Mount Seymour take two… With a fine forecast and no recent snow, there would be no problems getting up the mountain this week! Eight of us met at the usual place and set off for a fun day in the snow. The parking lot was mostly clear (just a few patches of ice here and there) and the snow was firm, so we all carried our snowshoes for the first 15-20 minutes, only stopping to put them on when we reached the first major incline. As we were doing this, someone called my name and I turned to see Tracy from last week’s hike. She was heading out on an avalanche course. We really should get out on one of those soon.
There’s nothing like a sunny day out in the snow and before long the cameras came out for good. Sure it slowed us down, but we weren’t in a hurry. We made it to Brockton Point in just under an hour (usually takes only 45 minutes), and with the new views opening up to the east we took more photos. Just beautiful. From this point, the trail was not marked with poles so it was up to us to decide a route. It helped that we were familiar with the route, plus of course many people had gone before us in the days since the last snow fall, so it was easy going. The snow was hard packed and snowshoes were not really needed. Crampons would have been fine. Something to go onto the Christmas list perhaps.
One feature of these conditions is the hoar frost that grows on everything makes for really pretty pictures. The surface of the snow was covered in these crystals, I felt obliged to stay on the trail so as not to destroy them. But I couldn’t help taking some photos :-)
Onwards and upwards… Now for the real climb. The steep flanks of the First Peak were largely snow free so there was no danger of avalanche. We plodded up to the Elsay Lake trail junction and then up and up into a saddle, which gradually turns into a large open bowl beneath the First Peak. Crossing this we had one last steep climb before reaching the base of the peak. A little tricky but our MSR snowshoes gripped nicely. We took a short break here to allow everyone to catch up, before continuing straight on to Second Peak.
The approach goes up a narrow gulley, which steepens towards the top: a real avalanche hazard in poor conditions but again today we were OK. At the top, we turned right up to the Second Peak. We found a good spot with views of nothing but mountains – Eagle Ridge and beyond to the east – and sat down with our lunch. Almost immediately we were joined by a raven or two, at first cautiously perched in a nearby tree but then brave enough to walk within a few feet of anyone willing to offer some crumbs. Without warning a couple of Whiskey Jacks appeared and entertained us by perching on heads, hands, backpacks – anything to get closer to the food, even stealing some straight from John’s hand at one point (much like Maria and her chocolate theft on Black Mountain last winter)! Yikes! Shows how often they get fed (which isn’t good) but I suppose it does make for a good photo-op.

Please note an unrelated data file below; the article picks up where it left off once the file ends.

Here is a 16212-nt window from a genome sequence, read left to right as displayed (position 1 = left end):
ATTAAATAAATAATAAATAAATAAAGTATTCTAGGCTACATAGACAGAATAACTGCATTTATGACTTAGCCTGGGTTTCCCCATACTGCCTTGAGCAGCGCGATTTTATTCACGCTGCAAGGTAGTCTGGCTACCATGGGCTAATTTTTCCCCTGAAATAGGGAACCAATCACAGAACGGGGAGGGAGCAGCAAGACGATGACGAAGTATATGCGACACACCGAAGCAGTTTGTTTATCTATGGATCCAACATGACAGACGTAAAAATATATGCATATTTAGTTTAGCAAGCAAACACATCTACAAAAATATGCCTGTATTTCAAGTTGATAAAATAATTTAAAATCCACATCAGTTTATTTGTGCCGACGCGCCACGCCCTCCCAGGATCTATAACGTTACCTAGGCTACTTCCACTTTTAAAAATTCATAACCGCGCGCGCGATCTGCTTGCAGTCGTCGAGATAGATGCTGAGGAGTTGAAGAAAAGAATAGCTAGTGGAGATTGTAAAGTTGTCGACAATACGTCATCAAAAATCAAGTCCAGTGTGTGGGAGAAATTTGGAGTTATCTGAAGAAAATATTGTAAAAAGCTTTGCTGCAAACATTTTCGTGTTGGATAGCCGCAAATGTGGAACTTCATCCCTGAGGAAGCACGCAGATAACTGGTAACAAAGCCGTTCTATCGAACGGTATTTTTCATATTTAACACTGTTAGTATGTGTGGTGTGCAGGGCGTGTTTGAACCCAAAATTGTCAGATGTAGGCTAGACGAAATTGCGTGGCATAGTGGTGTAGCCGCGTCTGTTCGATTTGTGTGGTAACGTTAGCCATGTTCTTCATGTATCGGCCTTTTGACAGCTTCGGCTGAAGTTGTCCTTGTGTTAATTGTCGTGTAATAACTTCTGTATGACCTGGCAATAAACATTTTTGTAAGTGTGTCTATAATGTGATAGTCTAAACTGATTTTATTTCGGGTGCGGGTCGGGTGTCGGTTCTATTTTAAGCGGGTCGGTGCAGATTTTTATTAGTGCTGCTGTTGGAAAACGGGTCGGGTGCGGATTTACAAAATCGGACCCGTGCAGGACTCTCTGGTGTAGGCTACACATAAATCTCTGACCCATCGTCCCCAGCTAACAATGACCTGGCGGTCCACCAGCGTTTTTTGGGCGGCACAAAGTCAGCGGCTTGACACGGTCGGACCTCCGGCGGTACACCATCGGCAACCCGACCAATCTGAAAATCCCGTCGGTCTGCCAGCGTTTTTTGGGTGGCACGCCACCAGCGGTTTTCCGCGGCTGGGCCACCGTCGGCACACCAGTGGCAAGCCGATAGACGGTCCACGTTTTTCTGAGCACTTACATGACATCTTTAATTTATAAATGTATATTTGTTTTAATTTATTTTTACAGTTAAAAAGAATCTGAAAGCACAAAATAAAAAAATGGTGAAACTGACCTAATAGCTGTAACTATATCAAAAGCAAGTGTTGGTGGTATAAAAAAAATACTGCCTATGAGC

Despite the sunshine, sitting on the snow is a cold affair and we soon felt the need to get moving again. We spent a few more minutes wandering around the small plateau that forms Second Peak, taking in the views, watching the hordes clamber over First Peak… Eventually it was time to return to base. Heading back down was a lot easier, but the snow was not quite good enough to slide on. Reaching the base of First Peak again we opted for our own attempt on that little summit, despite the poor snow coverage. And somehow we found room to stand up there for all of a minute before heading back down.
The descent was much quicker, as usual, and we even caught up with another group from Wanderung who’d set out an hour later than us. We chatted for a bit, admired the view and gradually tore ourselves away from the mountain and back to the cars for coffee and cake at the Lazy Bay cafe! Mmmm!! Orange and blue sunset skies guided us home. A perfect day out.
Distance: 7 km
Elevation gain: 450 m